Lorraine Courtney: 'Secret to a happy work/life balance? The four-day week...'
Does your out-of-office reply currently say you have "limited access to email"? Yeah, right. We all know everyone has access to the internet on holiday because every hotel in the world gives you the wifi password as soon as you check in. Our bosses know this too.
This week Róisín Shortall called for a debate on "the idea of a four-day week becoming more widely available as in some Nordic countries" for parents.
We should. We all know how it feels to be driven to the point of burnout by long days, emails pinging 24/7 and bosses with unrealistic expectations, even as we toast on a Spanish beach.
We're all searching for how to balance our job with having a life.
But why only give a four-day week to working mothers? What about the rest of us left behind in the office with our unspoken but simmering sense of injustice? John Maynard Keynes famously predicted that by 2030 15-hour weeks would be the norm. But instead of setting us free, technology has only created the expectation that we are all in work mode for most of our waking hours.
It feels like we're being asked to make and take work everywhere. Lunchtime has disappeared. Meeting clients at lunch to butter them up over a fancy salad isn't a break and neither is stuffing down a sandwich at your desk, eyes glued to your inbox.
We rebel quietly. We phone in sick. The Matrix Recruitment Sick Day survey of 400-plus respondents found more than 49pc of people in Ireland take at least one bogus sick day from work each year, and more than one third (35pc) allow themselves three days leave for non-existent illnesses.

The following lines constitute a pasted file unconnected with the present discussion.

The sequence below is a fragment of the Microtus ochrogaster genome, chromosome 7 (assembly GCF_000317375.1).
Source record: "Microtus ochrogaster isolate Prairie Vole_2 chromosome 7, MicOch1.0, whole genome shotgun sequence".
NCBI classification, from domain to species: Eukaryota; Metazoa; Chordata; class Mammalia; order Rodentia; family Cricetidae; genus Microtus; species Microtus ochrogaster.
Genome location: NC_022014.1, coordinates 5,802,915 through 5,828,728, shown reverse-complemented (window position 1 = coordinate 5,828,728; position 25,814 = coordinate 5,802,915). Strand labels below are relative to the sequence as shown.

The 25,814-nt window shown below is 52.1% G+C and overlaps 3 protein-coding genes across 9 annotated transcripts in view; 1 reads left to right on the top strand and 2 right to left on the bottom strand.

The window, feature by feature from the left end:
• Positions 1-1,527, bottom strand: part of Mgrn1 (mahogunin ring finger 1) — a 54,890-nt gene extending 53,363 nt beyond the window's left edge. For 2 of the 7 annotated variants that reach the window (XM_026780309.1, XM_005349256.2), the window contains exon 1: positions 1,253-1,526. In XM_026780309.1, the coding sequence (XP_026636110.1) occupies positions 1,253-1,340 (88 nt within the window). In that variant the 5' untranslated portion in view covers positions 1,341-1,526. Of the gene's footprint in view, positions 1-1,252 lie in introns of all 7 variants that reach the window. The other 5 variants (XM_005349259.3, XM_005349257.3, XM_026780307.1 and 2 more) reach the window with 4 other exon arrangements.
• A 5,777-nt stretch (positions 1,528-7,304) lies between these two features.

It's making us sick. There have been numerous studies that suggest how the number of hours we're working is causing us to be dangerously stressed, how the weekend messes up our sleep cycle and shortening our five-day working week to four days might make us more, not less, productive.
A two-year experiment in Sweden replaced nurses' eight-hour shifts with six-hour ones and kept their original salaries. Additional workers were hired to make up for the reduced coverage. It cost extra money, obviously, but the nurses (also obviously) reported greater well-being and took fewer sick days.
Perpetual Guardian, a trust fund management company in New Zealand, conducted a pilot four-day week scheme over eight weeks in 2018. Staff showed more commitment, stronger leadership skills, and there was no loss in productivity.
Earlier this year the ICE Group, a recruitment, training, and outsourced services company in the west of Ireland, announced plans to introduce a four-day working week for all of their employees, with five days' pay.
Most workplaces are very inflexible towards those of us with children or other care duties at home. And these caring responsibilities overwhelmingly fall to women who take a step back from our career - hello gender pay gap of 14pc.
Nobody does any work on Fridays anyway. How many of us spend the day hiding behind our computer screens? We try to look busy but really we're desk monkeys flicking between spreadsheets, Twitter and listicles, and not actually getting anything done - online shopping looks like work from a distance and in most roles social media can be explained away as work.
When we get into work on Friday, we've already decided we're going to take it handy. The last eight hours of our working week are spent clock-watching, daydreaming about creamy pints.
Bosses need to realise this. And working until 7pm every night doesn't signal commitment; it says this person has bad time management and probably no friends.
We should all have the option of working smarter, not longer. Employers need to rethink the hours lost to windbags at meetings and the number of hours spent Creep Diving online - if left uninterrupted most of us could easily finish our week's work in four days.